Compiler Explorer is an incredibly useful web-based tool for quickly prototyping, sharing, analyzing, and assessing portability of C++ code (but it also works with other languages as well). The official website maintains a specific set of different compilers to test on, and also includes a selection of commonly-used C++ libraries (e.g. abseil, boost, enoki, google benchmark, etc.) to enable users to write more complicated code without going through the headache of manually installing libraries and managing their dependencies.
Compiler Explorer is also open-source software:
so, it's easy to get a copy, and run it locally. There are a handful of reasons one might be interested in using it locally, as opposed to going through the official website:
faster compilation times
no restrictions on compilation/runtime
security, sensitive code is never being tracked by an external website (I'm not implying that Compiler Explorer is doing anything nefarious)
customizing the selection of hardware, compiler toolchains, and libraries supported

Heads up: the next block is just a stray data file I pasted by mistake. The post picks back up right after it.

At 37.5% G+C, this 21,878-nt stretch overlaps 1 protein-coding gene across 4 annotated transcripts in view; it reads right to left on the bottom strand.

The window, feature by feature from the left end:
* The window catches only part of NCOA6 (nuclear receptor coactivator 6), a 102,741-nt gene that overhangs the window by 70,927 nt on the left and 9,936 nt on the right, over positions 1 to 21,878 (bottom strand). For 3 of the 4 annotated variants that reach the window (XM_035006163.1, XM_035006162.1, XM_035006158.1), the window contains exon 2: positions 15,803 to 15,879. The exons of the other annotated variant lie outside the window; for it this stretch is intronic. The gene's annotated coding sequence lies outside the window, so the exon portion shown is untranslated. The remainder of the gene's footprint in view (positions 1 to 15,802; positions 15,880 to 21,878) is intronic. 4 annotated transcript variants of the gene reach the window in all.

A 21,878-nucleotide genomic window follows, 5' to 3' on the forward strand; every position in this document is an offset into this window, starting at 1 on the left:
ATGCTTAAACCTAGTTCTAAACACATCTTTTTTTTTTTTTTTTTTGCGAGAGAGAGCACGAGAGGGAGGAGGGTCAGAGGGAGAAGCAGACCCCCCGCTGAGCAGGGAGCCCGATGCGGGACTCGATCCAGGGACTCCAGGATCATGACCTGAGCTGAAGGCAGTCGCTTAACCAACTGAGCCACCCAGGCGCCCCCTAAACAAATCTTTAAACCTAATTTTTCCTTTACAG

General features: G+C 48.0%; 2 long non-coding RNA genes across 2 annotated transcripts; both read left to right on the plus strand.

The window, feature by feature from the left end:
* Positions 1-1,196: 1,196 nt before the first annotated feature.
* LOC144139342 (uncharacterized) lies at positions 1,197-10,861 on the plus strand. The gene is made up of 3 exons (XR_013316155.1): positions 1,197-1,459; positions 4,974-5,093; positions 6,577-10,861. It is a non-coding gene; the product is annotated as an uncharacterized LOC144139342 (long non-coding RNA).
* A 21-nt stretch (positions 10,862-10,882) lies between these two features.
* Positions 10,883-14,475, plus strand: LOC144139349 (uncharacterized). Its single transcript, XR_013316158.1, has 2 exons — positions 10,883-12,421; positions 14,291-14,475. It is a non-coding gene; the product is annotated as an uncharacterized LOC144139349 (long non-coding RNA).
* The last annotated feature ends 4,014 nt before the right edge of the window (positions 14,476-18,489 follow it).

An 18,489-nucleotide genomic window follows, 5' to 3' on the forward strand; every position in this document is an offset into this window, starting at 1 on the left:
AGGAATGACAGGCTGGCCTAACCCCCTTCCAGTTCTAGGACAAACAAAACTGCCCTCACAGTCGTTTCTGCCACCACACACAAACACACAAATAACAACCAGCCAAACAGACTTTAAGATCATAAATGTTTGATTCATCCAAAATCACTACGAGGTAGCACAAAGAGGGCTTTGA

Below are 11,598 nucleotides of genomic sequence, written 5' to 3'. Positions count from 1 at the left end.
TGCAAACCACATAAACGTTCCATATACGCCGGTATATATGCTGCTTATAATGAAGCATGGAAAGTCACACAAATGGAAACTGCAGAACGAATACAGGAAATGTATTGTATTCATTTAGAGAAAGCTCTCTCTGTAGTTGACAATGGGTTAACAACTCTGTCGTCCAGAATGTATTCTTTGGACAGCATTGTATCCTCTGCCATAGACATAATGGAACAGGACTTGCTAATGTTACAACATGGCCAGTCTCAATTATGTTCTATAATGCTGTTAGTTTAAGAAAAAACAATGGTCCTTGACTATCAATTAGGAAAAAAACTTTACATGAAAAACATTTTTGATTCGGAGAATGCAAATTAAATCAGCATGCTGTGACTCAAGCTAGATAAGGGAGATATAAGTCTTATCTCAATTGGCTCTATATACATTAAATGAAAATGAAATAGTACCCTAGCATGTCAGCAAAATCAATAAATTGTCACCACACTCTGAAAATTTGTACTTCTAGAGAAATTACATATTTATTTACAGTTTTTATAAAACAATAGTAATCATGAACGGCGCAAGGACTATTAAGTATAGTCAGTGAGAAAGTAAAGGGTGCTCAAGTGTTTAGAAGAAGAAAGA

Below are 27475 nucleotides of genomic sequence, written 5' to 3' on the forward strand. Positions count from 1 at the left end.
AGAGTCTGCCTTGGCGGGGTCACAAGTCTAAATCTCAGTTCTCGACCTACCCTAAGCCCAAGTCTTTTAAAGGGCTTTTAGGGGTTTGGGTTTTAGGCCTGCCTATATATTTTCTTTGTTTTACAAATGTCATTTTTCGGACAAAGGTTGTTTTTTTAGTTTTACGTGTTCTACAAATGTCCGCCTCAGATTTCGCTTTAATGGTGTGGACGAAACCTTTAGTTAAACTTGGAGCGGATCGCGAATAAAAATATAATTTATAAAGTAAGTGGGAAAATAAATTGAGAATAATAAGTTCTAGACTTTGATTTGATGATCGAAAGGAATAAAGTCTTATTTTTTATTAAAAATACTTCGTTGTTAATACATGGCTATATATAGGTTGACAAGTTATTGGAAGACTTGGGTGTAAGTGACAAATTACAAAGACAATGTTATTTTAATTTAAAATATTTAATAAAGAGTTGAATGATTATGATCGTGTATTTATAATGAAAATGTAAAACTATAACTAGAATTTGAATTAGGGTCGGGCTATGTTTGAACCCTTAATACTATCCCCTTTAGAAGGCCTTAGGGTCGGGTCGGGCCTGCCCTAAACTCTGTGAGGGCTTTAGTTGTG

The steps below were what I did to set up a local instance of compiler explorer, and customize it for my specific needs.
The first step is to clone a copy of compiler explorer from its repo
It is a Node.js-based project, so (at the time this was written) it requires node 16 LTS. On my ubuntu 20.04 machine, this can be done by running the following shell commands
followed by actually installing
From here, all we need to do is run the commands
This will detect some of the available compilers on your machine, and host a local instance of compiler explorer, which can be accessed by opening up http://localhost:10240/.
The files in
path/to/compiler-explorer/etc/config contain the information about where it looks to find the compilers and libraries that will be accessible from the client. For example:
So, by changing the entries in these lists, we can point it to the specific compilers we want. Similarly, setting appropriate entries for the
libs variable will let us build and link against locally available libraries. Using mfem as an example, we can put the following lines in
note: the code above assumes that we have an available build of mfem to point at.
As far as I can tell, the different variables above have the following effects (for gcc/clang compilers):
-isystemXXX when compiling the source file
-lXXX to the link line
-LXXX when compiling the source file
So, when all of that is configured, we can run
make dev, which is supposed to build slightly faster) and we should be able to see: